Fathers' own reports of how their family time was affected by work were related to how children saw the effects of their fathers' work, even after taking account of the types of job the father did. For example, if a father said that he missed family events due to work, or that he felt his family time was more pressured and less fun due to work, then his children were more likely to say he worked too much. Children were also more likely to say that they wished their father did not have to work if their father said they missed family events due to work. They were less likely to say they enjoyed time together when their father reported that family time was more pressured and less fun due to work.

Bar chart Figure 4: Children's views on pressured family time. Two categories: pressured family time due to work; and does not have pressured family time.

Figure 4: Children's views on pressured family time

Note: Logistic regression results (odds ratios).

Conclusion

At a time when "fathering" is recognised as more than simply being a breadwinner, there are significant challenges for fathers who wish to be more involved in family activities, but who are prevented by their work. Our findings show that the frustration goes both ways, and that fathers' experiences of work demands are mirrored in their children's experiences of fathering.


1 The study used data collected in the Longitudinal Study of Australian Children (LSAC). It looked at children when they were 10-11 years old, and two years later when they were 12-13. The focus was children's answers to series of questions about their fathers' jobs. In total, 5,711 paired father-child observations were used.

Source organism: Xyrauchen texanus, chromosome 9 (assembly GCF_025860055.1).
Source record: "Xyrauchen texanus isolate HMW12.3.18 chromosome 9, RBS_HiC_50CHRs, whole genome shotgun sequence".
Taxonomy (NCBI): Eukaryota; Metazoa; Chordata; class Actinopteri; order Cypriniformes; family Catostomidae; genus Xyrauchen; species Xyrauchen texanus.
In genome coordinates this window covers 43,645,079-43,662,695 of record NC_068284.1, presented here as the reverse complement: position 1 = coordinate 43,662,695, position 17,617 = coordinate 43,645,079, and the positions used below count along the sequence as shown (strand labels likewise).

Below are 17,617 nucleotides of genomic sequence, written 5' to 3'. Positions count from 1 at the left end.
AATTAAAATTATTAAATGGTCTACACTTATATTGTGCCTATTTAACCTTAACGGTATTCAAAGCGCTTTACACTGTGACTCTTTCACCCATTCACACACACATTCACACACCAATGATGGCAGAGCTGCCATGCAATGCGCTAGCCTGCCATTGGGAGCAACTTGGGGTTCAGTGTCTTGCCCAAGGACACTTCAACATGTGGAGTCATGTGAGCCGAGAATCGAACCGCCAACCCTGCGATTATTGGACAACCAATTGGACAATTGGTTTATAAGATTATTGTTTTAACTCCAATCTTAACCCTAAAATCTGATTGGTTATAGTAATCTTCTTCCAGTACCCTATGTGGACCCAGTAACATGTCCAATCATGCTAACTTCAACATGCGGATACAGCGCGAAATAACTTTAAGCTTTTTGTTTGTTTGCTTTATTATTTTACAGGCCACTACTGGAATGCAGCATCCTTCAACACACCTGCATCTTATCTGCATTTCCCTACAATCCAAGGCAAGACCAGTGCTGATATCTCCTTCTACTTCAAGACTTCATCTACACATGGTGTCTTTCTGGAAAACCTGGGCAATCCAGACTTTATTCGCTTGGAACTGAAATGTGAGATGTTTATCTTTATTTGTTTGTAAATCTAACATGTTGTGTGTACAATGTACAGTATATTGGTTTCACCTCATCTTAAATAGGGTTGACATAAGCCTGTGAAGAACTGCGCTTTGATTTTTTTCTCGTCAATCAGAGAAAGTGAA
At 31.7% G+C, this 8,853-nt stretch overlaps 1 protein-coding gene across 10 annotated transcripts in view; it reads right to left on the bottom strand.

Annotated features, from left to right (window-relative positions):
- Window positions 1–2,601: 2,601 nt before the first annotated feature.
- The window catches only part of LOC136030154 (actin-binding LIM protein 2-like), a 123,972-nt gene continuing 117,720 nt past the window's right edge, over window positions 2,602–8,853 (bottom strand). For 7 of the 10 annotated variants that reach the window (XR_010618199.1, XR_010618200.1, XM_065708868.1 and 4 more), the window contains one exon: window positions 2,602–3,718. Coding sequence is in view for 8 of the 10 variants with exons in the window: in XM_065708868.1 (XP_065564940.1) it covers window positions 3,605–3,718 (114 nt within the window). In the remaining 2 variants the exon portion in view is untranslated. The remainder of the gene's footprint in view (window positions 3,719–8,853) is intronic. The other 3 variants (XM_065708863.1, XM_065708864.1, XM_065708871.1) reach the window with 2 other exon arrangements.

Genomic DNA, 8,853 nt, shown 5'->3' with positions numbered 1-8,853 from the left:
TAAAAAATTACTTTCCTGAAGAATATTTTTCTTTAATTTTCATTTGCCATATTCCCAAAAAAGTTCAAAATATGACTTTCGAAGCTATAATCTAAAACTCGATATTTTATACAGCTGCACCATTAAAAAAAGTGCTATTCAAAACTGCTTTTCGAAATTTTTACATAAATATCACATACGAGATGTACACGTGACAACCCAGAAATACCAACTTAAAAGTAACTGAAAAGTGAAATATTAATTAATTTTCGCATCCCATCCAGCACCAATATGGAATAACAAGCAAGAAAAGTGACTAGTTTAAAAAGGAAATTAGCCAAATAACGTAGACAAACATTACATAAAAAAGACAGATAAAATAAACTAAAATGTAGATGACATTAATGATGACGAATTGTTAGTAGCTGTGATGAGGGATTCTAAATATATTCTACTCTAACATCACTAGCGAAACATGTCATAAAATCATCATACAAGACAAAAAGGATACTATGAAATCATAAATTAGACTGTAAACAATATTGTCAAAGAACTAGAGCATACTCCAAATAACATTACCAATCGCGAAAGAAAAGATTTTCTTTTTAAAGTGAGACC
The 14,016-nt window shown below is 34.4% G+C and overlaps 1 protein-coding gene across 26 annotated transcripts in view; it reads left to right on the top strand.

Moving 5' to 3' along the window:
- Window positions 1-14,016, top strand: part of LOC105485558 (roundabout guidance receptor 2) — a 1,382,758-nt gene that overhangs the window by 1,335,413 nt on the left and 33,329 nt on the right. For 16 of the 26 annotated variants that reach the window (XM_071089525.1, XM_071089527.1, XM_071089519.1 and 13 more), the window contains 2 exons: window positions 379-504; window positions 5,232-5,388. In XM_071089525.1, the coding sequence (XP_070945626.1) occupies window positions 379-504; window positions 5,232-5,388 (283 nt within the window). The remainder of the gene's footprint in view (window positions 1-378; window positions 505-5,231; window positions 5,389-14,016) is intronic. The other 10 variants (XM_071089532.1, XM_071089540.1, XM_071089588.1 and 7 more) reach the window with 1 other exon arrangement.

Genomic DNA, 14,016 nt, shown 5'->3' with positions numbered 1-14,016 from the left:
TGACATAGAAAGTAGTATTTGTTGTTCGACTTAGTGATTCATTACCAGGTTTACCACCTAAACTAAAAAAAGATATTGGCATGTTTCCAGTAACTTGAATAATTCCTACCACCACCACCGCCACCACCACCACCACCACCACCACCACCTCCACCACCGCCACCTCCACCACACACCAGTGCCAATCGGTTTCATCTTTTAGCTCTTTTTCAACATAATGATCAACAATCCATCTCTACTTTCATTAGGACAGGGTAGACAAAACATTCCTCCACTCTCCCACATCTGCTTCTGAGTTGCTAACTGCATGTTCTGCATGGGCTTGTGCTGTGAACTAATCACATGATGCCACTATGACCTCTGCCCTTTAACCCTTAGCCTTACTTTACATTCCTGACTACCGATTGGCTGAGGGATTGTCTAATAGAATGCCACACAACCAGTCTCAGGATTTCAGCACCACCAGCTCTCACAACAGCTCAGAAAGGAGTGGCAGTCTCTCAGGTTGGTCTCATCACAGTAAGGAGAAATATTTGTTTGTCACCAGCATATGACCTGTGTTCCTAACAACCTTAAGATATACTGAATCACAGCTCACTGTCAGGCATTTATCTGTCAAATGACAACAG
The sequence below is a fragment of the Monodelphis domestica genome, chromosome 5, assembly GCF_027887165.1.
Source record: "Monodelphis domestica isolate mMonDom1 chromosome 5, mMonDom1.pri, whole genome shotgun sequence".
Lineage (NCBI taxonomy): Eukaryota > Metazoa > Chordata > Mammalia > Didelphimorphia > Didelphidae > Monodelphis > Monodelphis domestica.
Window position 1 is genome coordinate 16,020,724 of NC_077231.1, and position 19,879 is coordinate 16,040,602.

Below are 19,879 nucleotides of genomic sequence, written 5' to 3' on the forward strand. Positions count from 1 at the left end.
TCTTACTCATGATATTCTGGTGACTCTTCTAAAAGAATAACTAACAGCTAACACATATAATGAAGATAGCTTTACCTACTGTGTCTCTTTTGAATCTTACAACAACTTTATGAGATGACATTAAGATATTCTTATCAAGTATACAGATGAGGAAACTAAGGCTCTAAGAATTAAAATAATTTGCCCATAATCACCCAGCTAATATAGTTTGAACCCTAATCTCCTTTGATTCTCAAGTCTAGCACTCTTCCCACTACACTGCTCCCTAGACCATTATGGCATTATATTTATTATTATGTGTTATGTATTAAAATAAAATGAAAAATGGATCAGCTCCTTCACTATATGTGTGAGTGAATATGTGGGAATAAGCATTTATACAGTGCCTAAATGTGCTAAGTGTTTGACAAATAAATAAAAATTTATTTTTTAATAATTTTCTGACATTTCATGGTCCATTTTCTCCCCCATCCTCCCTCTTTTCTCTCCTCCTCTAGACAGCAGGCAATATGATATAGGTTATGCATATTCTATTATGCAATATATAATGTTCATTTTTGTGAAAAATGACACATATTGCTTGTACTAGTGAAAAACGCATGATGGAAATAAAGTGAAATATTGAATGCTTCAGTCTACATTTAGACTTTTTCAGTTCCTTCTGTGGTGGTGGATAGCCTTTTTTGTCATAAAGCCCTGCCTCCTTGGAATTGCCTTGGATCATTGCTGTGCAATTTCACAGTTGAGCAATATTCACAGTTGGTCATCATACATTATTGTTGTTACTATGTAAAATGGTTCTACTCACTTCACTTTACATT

2 The key child-reported measures used are: Dad works too much vs about the right amount or too little; Wish dad did not have to work very much vs wish a little bit or don't wish, not a problem; Enjoy time with dad definitely true vs mostly true, mostly not true or definitely not true; Enough time with dad about right or too much, vs nowhere near enough or not quite enough. Multivariate analyses were used to analyse these data, incorporating more detailed information about children and families than has been presented in this research summary.

3 Findings are presented as odds ratios which compare the likelihood of a particular outcome (e.g., children saying their father works too much) across categories of a variable, with one category (35-44 hours) being the reference category. This is shown with an odds ratio equal to one. For other categories, if the odds ratio is greater than one the likelihood of that outcome is greater than for the reference category, and if it is less than one it is less than the reference category. Explanatory variables included in the models were the job characteristics described here as well as some other child and family characteristics.

Publication details

Research summaries
Published by the Australian Institute of Family Studies, September 2017.
Suggested citation:

This article presents some key findings from Strazdins, L., Baxter, J. A. and Li, J. (2017). Long Hours and Longings: Australian Children's Views of Fathers' Work and Family Time. Journal of Marriage and Family. DOI: 10.1111/jomf.12400